Picture this: you walk into work and grab a mask at the front door (because, COVID) and head up to your unit. You buzz yourself in with your badge because the unit is locked. Inside it holds life’s most fragile possessions. Walking inside, the dim lights, familiar beep of the machines, and hum of ventilators surround you.
Your first task is to make a report on the baby you’ve been attending for the past three shifts. The tiny baby is in a clear box, known as an isolette, which is intended to mimic her mother’s womb. This will be home to the baby for the next few months. This baby was born barely viable at 23 weeks gestation. Her translucent skin glows under the lights, and she is barely the size of your hand. She is covered in tubes and wires to help keep her alive.
For the next twelve hours, your job will be to monitor and assess every tiny change in this baby’s condition and manage all medications, machines, tubes, and wires to keep her alive. This is your job as a Neonatal Intensive Care Nurse, also known as a NICU nurse.
What is the NICU?
You may have never heard of the NICU. And if you haven’t, that’s okay! The NICU is a specialized unit in the hospital that cares strictly for sick newborn babies. NICUs can range from Level 1 to Level 4. The higher the level, the more critical the newborns tend to be. The higher-level NICUs can care for the most complex and critically ill newborns in the world.
What Kind of Babies Does a NICU Nurse Care For?
NICU nurses specialize in the care of sick and critically ill newborns. That means that we only care for babies from birth until they are discharged home or transferred to a different hospital. NICUs rarely accept babies who have already gone home. For instance, if your baby was home and got sick at 5 weeks old, they wouldn’t come to the NICU but would instead go to a pediatric unit. Some common diagnoses seen in newborns who need NICU include:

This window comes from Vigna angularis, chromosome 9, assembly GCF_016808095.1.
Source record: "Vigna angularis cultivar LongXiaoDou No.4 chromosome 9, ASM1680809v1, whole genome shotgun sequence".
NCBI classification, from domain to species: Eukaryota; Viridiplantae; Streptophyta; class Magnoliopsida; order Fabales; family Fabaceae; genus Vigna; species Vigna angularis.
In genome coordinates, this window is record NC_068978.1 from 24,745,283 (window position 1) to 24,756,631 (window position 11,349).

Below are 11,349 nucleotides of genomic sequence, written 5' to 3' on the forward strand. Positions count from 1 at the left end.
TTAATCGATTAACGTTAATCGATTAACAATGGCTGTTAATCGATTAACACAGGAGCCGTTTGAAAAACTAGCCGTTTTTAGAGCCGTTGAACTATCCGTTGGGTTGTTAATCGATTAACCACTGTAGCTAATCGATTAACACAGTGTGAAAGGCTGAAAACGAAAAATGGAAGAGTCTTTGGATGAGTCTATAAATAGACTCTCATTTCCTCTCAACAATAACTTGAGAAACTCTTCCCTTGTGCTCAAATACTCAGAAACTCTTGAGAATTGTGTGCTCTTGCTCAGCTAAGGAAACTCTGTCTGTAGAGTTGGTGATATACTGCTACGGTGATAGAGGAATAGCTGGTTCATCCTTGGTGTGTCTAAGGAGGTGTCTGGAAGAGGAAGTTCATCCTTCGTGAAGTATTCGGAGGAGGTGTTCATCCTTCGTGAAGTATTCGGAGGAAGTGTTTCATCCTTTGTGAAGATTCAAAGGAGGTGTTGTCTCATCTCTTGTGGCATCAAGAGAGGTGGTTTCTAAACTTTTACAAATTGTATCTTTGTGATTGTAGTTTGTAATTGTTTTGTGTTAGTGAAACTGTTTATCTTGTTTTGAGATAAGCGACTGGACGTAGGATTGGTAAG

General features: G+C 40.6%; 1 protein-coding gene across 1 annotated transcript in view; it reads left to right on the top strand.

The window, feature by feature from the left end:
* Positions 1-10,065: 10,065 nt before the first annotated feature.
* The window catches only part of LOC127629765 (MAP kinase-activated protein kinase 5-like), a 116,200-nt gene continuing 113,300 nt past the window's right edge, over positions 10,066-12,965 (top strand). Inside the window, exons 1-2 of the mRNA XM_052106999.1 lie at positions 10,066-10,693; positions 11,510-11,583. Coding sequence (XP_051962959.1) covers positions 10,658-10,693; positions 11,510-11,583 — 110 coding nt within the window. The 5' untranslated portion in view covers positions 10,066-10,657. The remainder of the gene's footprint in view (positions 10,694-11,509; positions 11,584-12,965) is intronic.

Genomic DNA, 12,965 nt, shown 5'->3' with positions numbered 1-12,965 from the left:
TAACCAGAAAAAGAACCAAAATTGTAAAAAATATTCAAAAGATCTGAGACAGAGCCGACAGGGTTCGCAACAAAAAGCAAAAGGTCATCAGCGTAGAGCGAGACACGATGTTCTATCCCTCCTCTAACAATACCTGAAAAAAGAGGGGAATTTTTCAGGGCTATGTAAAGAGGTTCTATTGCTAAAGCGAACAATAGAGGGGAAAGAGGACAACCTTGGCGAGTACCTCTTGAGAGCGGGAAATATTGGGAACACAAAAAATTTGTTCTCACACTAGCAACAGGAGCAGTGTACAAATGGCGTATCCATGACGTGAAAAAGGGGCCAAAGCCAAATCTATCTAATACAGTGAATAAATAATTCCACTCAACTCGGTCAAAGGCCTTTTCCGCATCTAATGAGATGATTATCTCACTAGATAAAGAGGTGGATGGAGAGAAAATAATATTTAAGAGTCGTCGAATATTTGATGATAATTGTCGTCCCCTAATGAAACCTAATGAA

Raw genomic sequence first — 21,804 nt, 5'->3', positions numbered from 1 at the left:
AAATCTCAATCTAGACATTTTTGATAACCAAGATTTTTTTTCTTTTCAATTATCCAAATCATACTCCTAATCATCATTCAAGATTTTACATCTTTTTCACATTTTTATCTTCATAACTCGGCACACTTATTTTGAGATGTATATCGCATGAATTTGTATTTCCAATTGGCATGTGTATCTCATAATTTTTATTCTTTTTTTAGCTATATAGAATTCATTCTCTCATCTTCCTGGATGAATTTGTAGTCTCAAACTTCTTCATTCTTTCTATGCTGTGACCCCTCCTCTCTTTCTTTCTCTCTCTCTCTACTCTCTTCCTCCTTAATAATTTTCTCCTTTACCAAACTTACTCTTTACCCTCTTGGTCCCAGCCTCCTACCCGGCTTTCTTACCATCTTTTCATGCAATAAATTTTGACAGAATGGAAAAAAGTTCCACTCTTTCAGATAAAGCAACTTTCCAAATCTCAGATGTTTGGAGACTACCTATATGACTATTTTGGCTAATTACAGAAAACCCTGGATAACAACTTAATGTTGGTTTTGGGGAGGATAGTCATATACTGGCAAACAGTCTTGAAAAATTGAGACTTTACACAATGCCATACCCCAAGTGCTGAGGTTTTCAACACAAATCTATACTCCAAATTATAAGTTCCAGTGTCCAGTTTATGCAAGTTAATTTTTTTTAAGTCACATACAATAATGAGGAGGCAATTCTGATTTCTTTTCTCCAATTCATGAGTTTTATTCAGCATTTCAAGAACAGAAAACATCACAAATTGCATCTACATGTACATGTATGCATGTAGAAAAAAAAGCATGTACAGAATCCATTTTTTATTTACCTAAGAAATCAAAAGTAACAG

- Prematurity (newborns born between 22-36 weeks)
- Hypoglycemia (low blood sugar)
- Congenital heart defects
- Respiratory distress (difficulty or lack of breathing)
- Meconium or fluid aspiration (getting stool or fluid trapped in the lungs)
- Birth trauma including asphyxiation (getting “stuck”)
- Low blood pressure
- Issues with the stomach, including gastroschisis
- Feeding difficulty
- IUGR (growth restriction during pregnancy)
What Duties Do NICU Nurses Perform?
NICU nurses have a wide range of duties! Depending on which level NICU a nurse works in, duties may include:
- Assessing critically ill newborns
- Taking vital signs
- Equipment management
- Handling numerous mechanisms of respiratory and cardiac support, including a nasal cannula, CPAP, ventilators, and ECMO
- Changing, bathing, and feeding infants
- Handling feeding tubes including nasogastric, nasojejunal, and gastrostomy tubes (g-tubes)
- Neonatal resuscitation
- Administration of life-saving medications
- Handling intravenous and central lines
- Scrubbing into surgical procedures and assisting the doctors
- Attending high-risk deliveries
- Serving as a support for your patient’s parents and families
- Patient advocate
- Running tests and obtaining bloodwork
- End of life care of the newborn
There are so many other skills too! When you are a NICU nurse, in a way, the baby you are caring for isn’t your only patient. A large part of being a NICU nurse includes incorporating and educating the newborns’ parents and family on their condition and cares.
What Certifications Do NICU Nurses Hold?
Not anyone can become a NICU nurse. To become a NICU nurse, you must obtain the following:
- Bachelors of Science in Nursing Degree (some hospitals will accept an associate of science in nursing degree)
- State Registered Nurse License (must be licensed in the state of the hospital they are working for)
- CPR Certification
- Neonatal Resuscitation Certification
Many NICU nurses also have specialty certifications that are geared towards the NICU. For example, a NICU nurse can be certified specifically to care for cardiac babies or certified specifically to care for “micro-preemies” or babies born very, very small.
What is the Best Part of Being a NICU Nurse?
Being a NICU nurse is one of the most difficult but rewarding careers in healthcare. We get to see the tiniest and most fragile babies fight to survive. And we get to play a large part in their survival. Many NICU nurses will tell you that the best part of being a NICU nurse is the bond you create with the families. There is no better feeling than watching a baby who fought for their life for five months walk out of the NICU doors happy and healthy!